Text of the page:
What do a shy-but-brilliant speller, a dead Mexican guy, a street thug from Soweto, a compassionate spider, an anti-Nazi young woman, and the baby Jesus have in common? They're all in movies that we've just voted the ten most redeeming films of 2006.
What do we mean by "redeeming" films? They're all stories of redemption—sometimes blatantly, sometimes less so. Several of them literally have a character that represents a redeemer; one even includes the Redeemer. With others, you might have to look a bit harder for the redemptive thread, but it's certainly there. Some are "feel-good" movies that leave a smile on your face; some might leave you uncomfortable, even disturbed, and asking, "How should I process that?" But you won't be able to shake it from your memory, either.
It's interesting to note that our top four choices in the list below are all based on true stories, while the rest of the list is based on fiction. That's not by design, but we find that intriguing. Was there something subconscious going on in our voting? Do we tend to gravitate toward the true stories of redemption over the fictional ones? Perhaps. Or were these four movies simply better than the others in the list? Again perhaps. Whatever the case, check it out for yourself. We present the list in reverse order, with the No. 1 movie at the bottom. (Just imagine the drum roll in your head and play along, OK?)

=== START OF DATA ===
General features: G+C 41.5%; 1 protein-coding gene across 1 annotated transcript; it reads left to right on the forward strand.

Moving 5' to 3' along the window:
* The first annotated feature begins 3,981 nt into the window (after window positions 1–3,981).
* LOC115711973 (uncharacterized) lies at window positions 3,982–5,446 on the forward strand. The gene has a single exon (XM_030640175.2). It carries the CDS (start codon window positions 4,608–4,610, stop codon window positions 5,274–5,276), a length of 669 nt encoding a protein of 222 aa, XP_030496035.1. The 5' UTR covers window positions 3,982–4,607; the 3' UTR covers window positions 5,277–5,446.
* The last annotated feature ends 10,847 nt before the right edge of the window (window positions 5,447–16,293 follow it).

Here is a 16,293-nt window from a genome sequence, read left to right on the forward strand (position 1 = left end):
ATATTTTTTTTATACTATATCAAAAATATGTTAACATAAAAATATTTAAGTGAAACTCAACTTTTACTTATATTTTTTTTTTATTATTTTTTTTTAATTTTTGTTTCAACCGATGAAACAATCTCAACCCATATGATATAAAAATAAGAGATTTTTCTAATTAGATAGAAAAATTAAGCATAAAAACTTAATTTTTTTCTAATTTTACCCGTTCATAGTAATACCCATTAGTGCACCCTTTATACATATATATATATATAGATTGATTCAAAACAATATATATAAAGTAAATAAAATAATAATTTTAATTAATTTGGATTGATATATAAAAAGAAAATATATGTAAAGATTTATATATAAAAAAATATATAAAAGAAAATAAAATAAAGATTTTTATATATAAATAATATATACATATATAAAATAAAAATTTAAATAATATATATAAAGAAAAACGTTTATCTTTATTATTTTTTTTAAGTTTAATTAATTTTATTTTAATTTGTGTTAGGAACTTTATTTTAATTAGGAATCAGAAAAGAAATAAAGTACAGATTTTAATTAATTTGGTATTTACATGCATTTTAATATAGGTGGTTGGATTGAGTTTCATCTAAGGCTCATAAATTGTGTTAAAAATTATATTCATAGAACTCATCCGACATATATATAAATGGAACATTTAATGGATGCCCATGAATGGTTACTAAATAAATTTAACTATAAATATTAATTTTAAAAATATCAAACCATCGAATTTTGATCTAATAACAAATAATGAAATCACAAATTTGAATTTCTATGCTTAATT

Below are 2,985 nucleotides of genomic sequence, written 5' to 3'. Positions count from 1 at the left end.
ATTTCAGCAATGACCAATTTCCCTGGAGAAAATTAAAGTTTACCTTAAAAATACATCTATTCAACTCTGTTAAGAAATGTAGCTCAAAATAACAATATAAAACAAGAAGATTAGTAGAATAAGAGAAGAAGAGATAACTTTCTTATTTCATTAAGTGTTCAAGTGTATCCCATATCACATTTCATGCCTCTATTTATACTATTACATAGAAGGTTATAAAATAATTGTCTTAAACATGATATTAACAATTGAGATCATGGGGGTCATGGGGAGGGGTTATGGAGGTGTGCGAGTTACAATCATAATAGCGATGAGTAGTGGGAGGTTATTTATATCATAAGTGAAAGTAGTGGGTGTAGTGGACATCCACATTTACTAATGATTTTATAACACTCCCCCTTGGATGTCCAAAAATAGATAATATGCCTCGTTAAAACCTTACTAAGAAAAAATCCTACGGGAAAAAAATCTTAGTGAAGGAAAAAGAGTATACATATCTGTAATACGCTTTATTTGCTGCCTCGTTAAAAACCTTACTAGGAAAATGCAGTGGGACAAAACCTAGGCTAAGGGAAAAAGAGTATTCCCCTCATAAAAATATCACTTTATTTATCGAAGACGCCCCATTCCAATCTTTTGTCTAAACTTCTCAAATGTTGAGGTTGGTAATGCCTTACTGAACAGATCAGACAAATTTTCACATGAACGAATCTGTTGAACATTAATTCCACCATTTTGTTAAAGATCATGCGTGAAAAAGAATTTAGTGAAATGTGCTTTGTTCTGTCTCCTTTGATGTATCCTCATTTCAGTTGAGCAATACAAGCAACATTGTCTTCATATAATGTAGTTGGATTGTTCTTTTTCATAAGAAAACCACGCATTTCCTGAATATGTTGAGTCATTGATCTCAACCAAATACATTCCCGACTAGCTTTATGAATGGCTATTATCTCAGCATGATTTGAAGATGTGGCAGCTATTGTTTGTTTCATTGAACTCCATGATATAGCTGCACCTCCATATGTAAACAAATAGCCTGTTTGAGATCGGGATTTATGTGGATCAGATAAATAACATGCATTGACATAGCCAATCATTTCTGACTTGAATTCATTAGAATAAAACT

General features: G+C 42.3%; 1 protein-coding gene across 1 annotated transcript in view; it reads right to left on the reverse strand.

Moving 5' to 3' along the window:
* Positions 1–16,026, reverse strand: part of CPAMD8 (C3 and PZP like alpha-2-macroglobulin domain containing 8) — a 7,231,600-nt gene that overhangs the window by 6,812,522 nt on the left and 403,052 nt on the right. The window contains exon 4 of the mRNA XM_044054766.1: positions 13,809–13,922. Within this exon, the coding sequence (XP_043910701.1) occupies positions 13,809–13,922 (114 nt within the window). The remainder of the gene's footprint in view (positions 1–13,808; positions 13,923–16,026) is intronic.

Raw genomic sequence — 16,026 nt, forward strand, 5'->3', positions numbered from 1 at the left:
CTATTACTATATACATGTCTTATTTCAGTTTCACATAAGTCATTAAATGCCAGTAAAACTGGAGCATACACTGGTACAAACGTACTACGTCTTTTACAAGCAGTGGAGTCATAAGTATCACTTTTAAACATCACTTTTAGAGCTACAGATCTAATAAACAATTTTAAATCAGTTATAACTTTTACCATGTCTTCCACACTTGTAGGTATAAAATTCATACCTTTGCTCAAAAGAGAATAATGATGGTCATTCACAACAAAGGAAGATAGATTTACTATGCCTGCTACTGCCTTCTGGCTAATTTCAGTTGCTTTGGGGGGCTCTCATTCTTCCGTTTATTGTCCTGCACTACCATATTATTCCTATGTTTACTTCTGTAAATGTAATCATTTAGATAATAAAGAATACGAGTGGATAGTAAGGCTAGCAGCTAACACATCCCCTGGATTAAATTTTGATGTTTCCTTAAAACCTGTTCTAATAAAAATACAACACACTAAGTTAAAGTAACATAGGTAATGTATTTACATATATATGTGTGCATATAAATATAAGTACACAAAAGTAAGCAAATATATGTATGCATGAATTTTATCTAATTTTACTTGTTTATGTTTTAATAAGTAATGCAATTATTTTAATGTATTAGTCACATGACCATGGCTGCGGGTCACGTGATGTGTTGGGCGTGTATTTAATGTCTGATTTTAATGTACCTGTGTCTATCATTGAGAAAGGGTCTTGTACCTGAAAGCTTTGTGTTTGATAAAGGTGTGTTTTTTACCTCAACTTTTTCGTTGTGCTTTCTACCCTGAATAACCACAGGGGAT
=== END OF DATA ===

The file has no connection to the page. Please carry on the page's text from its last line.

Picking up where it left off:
December featured the released of at least two movies about pregnant young women whose babies represented the future hope of the world—The Nativity Story, which depicts the biblical account of Joseph and Mary and the birth of Christ, and Children of Men, which depicts a future world plagued by global infertility, in which no babies have been born for 18 years. But along comes a miracle: A pregnant girl who, like Mary, must make a harrowing journey in which to give birth to a child who could save mankind—and there's even a very brave "Joseph" to lead her along the way. (Our review.)
So, only 10 minutes into the movie, you know how it's probably going to end. But this heartwarming story is rendered so believably well, and the main characters—especially as played by Keke Palmer and Laurence Fishburne—are so endearing, that you don't care about its predictable outcome. It all adds up to a sweet, family-friendly flick that underscores such themes as persistence in the face of obstacles, families and communities rallying together, and the virtues of fair play and honesty—not to mention the way-cool message that it really can be hip to be a fabulous speller. (Our review.)